What is meant by the 3-D Cartesian coordinate system?

1 Answer
Sep 13, 2014

For much of math, we speak about a 2-D Catersian coordinate system with just the (x,y) components. In that system, you can only go horizontally in the x-direction a certain amount and vertically a certain amount in the y-direction. With the 3-D Caterisian coordinate system, it's taken one step further- There is a new direction, the "z" direction, which indicates a more realistic coordinate system. The three dimensions of x,y, and z indicate positions of lines/points that can actually be modeled in the real world.

To better visualize this, you can think about a page representing the 2-D coordinate system (ignore the thickness of the page so that it seems 2-D). On that page, you can only draw lines that lie directly on that page. They have only the dimensions of x and y. However, with 3 dimensions, the "z"component can indicate whether that point is situated "into" or "out of" the page. Imagine poking a thin stick through the page. That could indicate your z axis, which adds a whole new dimension to the illustration.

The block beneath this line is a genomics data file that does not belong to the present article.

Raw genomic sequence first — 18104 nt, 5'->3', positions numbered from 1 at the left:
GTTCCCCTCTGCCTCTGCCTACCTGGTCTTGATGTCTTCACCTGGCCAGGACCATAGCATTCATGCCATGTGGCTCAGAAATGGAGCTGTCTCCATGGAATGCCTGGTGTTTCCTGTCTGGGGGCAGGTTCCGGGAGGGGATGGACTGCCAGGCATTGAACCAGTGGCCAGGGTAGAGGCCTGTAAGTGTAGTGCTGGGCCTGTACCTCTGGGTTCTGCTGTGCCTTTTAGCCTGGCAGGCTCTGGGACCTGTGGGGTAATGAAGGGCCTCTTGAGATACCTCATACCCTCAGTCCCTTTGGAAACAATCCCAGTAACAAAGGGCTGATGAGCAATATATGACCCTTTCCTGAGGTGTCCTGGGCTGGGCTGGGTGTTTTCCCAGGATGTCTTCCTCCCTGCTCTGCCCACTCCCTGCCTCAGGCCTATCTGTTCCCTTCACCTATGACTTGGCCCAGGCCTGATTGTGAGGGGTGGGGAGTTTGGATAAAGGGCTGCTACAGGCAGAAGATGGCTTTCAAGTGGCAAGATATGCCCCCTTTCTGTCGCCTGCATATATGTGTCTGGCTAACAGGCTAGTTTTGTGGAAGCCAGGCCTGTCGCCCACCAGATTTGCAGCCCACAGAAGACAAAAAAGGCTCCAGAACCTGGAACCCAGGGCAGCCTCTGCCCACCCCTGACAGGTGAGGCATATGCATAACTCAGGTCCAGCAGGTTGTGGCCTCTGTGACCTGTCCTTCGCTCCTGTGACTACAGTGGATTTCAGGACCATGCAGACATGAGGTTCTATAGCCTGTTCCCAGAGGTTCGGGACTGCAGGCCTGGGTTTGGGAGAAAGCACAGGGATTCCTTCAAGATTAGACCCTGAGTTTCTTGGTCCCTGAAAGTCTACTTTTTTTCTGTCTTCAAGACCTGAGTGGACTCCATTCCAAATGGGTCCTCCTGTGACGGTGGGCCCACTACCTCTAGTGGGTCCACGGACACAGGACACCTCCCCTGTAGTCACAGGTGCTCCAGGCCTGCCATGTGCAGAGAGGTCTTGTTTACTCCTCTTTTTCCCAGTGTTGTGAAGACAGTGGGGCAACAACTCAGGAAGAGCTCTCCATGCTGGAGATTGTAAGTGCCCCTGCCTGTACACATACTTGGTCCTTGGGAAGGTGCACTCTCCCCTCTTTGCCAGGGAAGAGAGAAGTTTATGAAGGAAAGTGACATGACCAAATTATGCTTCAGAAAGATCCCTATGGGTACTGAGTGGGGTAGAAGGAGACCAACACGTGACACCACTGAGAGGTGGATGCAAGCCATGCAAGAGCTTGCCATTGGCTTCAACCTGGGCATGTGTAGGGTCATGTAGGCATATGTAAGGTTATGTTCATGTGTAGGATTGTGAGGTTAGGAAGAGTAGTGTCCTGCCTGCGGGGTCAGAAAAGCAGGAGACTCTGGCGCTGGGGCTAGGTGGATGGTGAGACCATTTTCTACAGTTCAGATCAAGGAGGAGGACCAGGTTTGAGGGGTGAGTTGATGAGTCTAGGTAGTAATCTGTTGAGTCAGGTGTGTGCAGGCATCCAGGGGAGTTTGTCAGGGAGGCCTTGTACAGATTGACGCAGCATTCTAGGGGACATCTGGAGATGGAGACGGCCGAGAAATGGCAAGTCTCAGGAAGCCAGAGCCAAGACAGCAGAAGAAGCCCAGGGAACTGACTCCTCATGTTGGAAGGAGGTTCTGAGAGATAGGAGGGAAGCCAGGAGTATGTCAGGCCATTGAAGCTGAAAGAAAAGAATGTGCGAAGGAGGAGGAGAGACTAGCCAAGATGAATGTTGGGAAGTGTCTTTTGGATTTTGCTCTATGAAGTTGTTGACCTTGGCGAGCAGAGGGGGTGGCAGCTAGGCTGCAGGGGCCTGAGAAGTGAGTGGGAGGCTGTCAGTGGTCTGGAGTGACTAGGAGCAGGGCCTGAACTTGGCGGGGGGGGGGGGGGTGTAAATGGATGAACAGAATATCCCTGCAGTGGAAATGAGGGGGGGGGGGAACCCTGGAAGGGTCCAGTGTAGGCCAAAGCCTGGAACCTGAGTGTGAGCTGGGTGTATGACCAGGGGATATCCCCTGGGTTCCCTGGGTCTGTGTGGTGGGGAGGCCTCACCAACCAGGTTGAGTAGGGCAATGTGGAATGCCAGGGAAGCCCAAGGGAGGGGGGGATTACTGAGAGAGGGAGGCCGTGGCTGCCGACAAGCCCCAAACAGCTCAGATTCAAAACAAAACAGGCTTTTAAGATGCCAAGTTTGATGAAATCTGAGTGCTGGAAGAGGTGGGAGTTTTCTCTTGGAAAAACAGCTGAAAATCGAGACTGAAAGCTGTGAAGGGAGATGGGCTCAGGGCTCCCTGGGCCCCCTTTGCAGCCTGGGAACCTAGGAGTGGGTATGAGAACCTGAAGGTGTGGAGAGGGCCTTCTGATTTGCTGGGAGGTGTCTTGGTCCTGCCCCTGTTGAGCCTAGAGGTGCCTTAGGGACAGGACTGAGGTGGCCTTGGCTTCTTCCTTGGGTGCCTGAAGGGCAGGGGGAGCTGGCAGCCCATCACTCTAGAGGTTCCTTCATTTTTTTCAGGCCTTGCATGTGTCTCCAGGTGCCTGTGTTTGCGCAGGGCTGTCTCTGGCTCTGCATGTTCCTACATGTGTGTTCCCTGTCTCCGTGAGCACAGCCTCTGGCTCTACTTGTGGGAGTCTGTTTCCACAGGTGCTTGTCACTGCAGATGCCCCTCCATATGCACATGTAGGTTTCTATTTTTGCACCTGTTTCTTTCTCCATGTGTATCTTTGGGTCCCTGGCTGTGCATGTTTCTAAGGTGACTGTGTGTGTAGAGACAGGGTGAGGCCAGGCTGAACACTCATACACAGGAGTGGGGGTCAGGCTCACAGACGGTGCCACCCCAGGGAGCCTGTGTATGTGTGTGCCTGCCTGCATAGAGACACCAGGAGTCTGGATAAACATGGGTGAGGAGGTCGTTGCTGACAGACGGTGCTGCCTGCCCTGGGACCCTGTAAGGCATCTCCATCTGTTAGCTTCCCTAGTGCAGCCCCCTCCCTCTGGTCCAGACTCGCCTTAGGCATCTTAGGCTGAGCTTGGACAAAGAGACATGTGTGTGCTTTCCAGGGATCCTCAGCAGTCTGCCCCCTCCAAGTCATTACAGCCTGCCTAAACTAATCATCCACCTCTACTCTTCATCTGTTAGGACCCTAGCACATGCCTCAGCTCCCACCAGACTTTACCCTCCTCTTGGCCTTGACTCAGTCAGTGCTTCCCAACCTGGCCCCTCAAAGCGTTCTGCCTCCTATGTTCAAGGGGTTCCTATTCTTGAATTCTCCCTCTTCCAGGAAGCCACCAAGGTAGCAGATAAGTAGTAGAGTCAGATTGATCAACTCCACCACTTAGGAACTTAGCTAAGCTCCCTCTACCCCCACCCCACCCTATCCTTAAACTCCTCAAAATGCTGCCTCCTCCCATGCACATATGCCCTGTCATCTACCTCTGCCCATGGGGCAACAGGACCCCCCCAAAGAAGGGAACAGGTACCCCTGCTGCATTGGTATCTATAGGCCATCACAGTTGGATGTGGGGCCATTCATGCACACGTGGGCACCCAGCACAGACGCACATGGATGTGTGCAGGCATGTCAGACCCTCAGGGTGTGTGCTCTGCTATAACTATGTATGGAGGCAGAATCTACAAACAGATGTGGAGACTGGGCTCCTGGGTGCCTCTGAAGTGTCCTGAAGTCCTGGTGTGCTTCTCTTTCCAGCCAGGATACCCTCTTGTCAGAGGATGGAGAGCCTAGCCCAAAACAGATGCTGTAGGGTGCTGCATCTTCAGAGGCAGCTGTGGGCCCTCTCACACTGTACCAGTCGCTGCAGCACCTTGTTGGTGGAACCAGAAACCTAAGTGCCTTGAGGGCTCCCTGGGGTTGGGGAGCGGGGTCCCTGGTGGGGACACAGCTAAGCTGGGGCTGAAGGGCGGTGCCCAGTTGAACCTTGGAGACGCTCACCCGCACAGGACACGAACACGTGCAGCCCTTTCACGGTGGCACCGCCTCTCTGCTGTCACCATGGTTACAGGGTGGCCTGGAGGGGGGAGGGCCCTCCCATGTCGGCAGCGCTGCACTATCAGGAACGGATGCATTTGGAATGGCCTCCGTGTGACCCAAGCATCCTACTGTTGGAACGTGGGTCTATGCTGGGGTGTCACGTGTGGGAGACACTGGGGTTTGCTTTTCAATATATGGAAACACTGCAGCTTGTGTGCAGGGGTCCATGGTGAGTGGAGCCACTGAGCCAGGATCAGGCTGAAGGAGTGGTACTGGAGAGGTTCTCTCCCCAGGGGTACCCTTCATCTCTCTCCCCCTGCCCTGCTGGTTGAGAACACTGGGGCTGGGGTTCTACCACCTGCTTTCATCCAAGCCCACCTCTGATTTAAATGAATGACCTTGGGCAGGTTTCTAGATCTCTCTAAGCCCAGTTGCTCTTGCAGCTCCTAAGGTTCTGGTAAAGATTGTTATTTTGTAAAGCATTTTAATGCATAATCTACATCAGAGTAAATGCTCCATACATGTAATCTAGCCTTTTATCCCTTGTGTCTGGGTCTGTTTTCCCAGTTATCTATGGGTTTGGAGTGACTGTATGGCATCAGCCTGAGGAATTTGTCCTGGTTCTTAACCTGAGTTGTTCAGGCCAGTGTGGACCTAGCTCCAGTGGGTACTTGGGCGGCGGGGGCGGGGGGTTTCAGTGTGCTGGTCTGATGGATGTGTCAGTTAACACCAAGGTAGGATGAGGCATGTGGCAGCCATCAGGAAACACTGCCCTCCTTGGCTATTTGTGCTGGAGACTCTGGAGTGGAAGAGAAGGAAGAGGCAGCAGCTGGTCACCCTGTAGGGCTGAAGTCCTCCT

This is better explained with a picture. This is a picture of a typical Cartersian Coordinate system:



Note that the orientation of the x-y-and z axes can change according to convenience of use, but these are just to illustrate how the 3-D factor of the Cartesian system comes into play. There are three axes to define position with a 3-D coordinate system, unlike the singular xy plane in the 2-D coordinate system.